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Piggy Pushers, LLC v. Skidders Footwear, Inc.

Summarized by: 

Date Filed: 11-08-2013
Case #: 2013-1107
United States Court of Appeals for the Federal Circuit
Full Text Opinion: http://www.cafc.uscourts.gov/images/stories/opinions-orders/13-1107.Opinion.11-5-2013.1.PDF
LexisNxis Link: 2013 U.S. App. Lexis 22686
Westlaw Link: 2013 WL 5951969

Patents: Claim Construction: Whether a claim’s preamble limits the claim’s scope is determined on a case by case basis, considering the claim as a whole and the invention described in the patent. Where the preamble’s terms state a fundamental characteristic of the invention, the preamble limits the claims.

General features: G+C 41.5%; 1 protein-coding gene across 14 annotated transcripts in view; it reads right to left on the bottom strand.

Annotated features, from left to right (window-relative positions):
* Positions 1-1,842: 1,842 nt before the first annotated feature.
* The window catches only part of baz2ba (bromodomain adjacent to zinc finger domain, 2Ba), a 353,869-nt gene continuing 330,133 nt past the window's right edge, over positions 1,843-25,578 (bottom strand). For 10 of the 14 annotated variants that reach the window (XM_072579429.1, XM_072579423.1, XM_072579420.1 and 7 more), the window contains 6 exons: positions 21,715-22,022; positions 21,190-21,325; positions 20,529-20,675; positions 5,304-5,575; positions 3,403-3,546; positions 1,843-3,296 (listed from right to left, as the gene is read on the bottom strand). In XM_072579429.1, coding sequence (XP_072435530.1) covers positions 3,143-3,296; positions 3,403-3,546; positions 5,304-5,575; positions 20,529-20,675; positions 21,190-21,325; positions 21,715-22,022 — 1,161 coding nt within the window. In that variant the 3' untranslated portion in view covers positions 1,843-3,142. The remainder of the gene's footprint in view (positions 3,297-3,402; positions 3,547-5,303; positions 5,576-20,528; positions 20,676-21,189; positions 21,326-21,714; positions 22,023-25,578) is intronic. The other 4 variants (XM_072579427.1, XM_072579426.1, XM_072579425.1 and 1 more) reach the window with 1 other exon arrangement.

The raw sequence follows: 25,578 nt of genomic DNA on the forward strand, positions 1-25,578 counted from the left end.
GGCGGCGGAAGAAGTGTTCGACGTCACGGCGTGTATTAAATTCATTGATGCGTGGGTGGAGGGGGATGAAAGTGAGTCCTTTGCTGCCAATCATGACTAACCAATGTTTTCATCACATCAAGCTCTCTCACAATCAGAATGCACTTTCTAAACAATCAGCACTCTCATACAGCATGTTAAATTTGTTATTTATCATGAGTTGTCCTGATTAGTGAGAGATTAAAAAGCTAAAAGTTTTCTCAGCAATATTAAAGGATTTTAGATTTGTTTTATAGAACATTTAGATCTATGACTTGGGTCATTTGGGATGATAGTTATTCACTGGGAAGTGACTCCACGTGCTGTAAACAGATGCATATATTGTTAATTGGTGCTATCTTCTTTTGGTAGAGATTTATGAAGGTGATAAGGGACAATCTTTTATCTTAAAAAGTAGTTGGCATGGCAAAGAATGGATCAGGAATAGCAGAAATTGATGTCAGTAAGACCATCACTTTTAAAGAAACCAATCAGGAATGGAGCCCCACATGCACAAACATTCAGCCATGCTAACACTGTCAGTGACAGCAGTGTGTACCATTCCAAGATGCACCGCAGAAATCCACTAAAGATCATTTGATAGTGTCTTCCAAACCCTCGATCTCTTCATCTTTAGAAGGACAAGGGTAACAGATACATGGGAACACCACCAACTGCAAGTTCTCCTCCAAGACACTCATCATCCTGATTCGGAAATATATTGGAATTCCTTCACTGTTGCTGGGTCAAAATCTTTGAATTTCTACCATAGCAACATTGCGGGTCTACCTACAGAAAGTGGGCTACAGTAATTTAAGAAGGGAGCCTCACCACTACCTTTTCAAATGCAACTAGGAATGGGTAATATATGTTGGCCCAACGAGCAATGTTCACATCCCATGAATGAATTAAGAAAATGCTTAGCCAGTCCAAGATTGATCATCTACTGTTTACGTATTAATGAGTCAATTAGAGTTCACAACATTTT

Opinion (Per Curiam): Piggy Pushers, LLC ("Piggy Pushers") owns US Patent No. 6,385,779, which covers an infant sock with gripping surfaces that enhance traction for an infant while she is walking or crawling. Piggy Pushers sued Skidders Footwear, Inc. ("Skidders") alleging Skidders' infant shoe infringed the ‘799 patent. The District Court for the Western District of Michigan construed the patent claims, finding that the preamble to each of the patent’s claims limited the claims to socks. Following claim construction, the district court granted Skidder’s motion for summary judgment of noninfringement. Piggy Pushers appealed. On appeal, claim construction and grants of summary judgment are reviewed de novo. Whether a claim’s preamble limits the claim scope is determined on a case by case basis considered in light of claim as a whole and the invention patented. Where the preamble states a requirement that is a “fundamental characteristic of the claimed invention” the preamble limits the claim. Because the specification distinguished a sock from a shoe, noting that a shoe can be hard to put on an infant, the Federal Circuit agreed with the district court that specification narrowed the patent’s claims to cover only a sock and not a shoe. Although the Federal Circuit found the district court’s construction of the term sock incomplete, it never the less agreed that Skidders’ product (which has a rubber outsole) was not a sock, and therefore was not covered by the patent’s claims. Accordingly, the Federal Circuit AFFIRMED the District Court’s grant of summary judgment of noninfringement.